New framework makes it easier to track changes in the carbon budget
Researchers at the International Institute for Applied Systems Analysis (IIASA) have developed a new framework that will help scientists determine which circumstances affect the size of the remaining carbon budget and how these factors interact.
Over the last decade, research has shown that global warming strongly corresponds with rising atmospheric CO2 levels. This enables experts to calculate the remaining carbon budget, which is an estimate of how much CO2 can still be released while limiting temperature rise to a certain target level.
Policymakers, investors, and organizations are increasingly relying on carbon budgets to analyze the potential of low-carbon policies and technologies. Recent estimates have varied due to circumstances and natural processes that are more complicated to project than CO2 emissions. For example, there is uncertainty regarding the non-CO2 gases that also influence global warming, such as methane and aerosols.
In the current study, the researchers have created a new framework for understanding and tracking changes in the carbon budget. The team has concluded that the size of the remaining carbon budget can be determined by using five main factors: the amount of warming expected per ton of CO2 emissions, the amount of warming observed until today, the amount of future warming expected from gases other than CO2, whether warming stops instantly once CO2 emissions hit net zero, and whether there are any additional reinforcing cycles in the Earth system that have not been sufficiently considered.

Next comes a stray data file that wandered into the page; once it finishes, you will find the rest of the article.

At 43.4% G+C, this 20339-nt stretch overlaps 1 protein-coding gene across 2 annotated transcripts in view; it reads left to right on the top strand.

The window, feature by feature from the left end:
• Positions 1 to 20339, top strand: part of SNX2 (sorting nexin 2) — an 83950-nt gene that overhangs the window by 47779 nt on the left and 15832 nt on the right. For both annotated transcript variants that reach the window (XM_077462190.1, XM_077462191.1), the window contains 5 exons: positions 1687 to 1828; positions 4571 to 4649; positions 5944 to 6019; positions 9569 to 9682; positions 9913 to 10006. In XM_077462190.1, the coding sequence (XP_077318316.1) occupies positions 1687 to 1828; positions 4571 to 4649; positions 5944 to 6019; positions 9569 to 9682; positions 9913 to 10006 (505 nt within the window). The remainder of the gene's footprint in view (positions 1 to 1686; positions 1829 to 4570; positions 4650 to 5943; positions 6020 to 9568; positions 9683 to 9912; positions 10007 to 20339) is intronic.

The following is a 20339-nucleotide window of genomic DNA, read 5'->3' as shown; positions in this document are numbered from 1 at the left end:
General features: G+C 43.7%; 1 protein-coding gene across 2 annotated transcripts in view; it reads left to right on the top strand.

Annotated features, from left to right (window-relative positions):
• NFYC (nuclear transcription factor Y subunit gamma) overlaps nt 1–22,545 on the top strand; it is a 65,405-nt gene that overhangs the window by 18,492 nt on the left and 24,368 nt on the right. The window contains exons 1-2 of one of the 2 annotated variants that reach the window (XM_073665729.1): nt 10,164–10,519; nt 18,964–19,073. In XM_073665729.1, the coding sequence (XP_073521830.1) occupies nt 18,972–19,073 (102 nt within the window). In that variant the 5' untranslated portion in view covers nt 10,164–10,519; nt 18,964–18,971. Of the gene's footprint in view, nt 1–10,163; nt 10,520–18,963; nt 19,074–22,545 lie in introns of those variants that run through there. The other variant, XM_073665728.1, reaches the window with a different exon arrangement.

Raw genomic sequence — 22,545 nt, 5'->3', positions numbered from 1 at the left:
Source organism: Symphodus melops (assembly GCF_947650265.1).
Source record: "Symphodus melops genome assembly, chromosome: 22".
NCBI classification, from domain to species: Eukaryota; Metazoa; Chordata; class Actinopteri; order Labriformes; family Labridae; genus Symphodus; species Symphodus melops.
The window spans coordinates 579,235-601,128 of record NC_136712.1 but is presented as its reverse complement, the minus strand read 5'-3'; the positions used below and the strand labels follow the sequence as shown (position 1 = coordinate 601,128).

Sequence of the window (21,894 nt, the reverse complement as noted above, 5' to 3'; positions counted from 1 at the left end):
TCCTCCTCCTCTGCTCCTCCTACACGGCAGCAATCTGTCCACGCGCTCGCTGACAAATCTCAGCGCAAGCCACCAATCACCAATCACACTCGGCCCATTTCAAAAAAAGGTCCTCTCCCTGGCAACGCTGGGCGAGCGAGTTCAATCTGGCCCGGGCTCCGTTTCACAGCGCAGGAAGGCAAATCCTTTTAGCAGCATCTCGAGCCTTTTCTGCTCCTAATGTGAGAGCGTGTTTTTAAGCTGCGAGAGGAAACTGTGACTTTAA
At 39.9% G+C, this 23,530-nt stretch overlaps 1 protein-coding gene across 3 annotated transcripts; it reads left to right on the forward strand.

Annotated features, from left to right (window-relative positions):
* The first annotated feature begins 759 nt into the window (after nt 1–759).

Study lead author Joeri Rogelj is a senior researcher with the IIASA Energy Program.
“Our paper provides a new tool to clearly communicate up to date insights about carbon budgets. With the framework, changes can be pinpointed to single contributions that are much easier to understand. This should increase confidence in carbon budget estimates among policymakers, or at least their advisors, because changes in carbon budget estimates cease to appear to be random but rather are the result of clear progress of science in various areas,” explained Rogelj.
“The remaining carbon budget is a key quantity for defining the challenge of limiting climate change to safe levels. With this paper, we can understand and track this quantity much better. If you carefully look at carbon budgets, they become easy to understand. The fog is lifted, so to speak, and shows even more clearly that the remaining carbon budget to limit global warming to safe levels is tiny – action in the next decade is essential to stay within it.”
The study is published in the journal Nature.
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